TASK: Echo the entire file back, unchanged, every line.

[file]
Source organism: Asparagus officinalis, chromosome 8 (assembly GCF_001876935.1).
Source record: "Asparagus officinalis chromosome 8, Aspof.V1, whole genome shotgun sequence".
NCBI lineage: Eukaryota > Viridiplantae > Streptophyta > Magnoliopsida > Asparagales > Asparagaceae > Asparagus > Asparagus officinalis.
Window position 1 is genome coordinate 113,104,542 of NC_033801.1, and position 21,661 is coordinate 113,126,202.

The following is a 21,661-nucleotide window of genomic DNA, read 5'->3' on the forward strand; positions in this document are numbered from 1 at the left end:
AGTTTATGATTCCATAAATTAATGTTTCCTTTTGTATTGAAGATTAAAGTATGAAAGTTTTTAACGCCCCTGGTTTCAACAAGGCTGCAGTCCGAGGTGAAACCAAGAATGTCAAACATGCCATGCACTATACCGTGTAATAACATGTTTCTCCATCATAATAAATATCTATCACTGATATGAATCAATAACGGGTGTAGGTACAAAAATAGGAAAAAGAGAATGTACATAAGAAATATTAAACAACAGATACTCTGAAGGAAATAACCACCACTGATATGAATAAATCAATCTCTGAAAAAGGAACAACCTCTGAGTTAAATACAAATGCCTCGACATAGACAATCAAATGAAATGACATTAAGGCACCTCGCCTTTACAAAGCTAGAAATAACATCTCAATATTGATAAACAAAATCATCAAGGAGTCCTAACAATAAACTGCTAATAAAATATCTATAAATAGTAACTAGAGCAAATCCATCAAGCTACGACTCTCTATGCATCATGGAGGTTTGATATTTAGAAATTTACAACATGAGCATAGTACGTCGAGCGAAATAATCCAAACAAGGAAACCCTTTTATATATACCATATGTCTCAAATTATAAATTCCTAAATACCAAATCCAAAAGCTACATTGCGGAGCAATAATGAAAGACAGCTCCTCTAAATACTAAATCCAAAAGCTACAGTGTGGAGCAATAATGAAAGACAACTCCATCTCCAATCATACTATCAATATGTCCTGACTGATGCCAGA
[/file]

Source organism: Asparagus officinalis, chromosome 8 (assembly GCF_001876935.1).
Source record: "Asparagus officinalis chromosome 8, Aspof.V1, whole genome shotgun sequence".
NCBI lineage: Eukaryota > Viridiplantae > Streptophyta > Magnoliopsida > Asparagales > Asparagaceae > Asparagus > Asparagus officinalis.
Window position 1 is genome coordinate 113,104,542 of NC_033801.1, and position 21,661 is coordinate 113,126,202.

The following is a 21,661-nucleotide window of genomic DNA, read 5'->3' on the forward strand; positions in this document are numbered from 1 at the left end:
AGTTTATGATTCCATAAATTAATGTTTCCTTTTGTATTGAAGATTAAAGTATGAAAGTTTTTAACGCCCCTGGTTTCAACAAGGCTGCAGTCCGAGGTGAAACCAAGAATGTCAAACATGCCATGCACTATACCGTGTAATAACATGTTTCTCCATCATAATAAATATCTATCACTGATATGAATCAATAACGGGTGTAGGTACAAAAATAGGAAAAAGAGAATGTACATAAGAAATATTAAACAACAGATACTCTGAAGGAAATAACCACCACTGATATGAATAAATCAATCTCTGAAAAAGGAACAACCTCTGAGTTAAATACAAATGCCTCGACATAGACAATCAAATGAAATGACATTAAGGCACCTCGCCTTTACAAAGCTAGAAATAACATCTCAATATTGATAAACAAAATCATCAAGGAGTCCTAACAATAAACTGCTAATAAAATATCTATAAATAGTAACTAGAGCAAATCCATCAAGCTACGACTCTCTATGCATCATGGAGGTTTGATATTTAGAAATTTACAACATGAGCATAGTACGTCGAGCGAAATAATCCAAACAAGGAAACCCTTTTATATATACCATATGTCTCAAATTATAAATTCCTAAATACCAAATCCAAAAGCTACATTGCGGAGCAATAATGAAAGACAGCTCCTCTAAATACTAAATCCAAAAGCTACAGTGTGGAGCAATAATGAAAGACAACTCCATCTCCAATCATACTATCAATATGTCCTGACTGATGCCAGA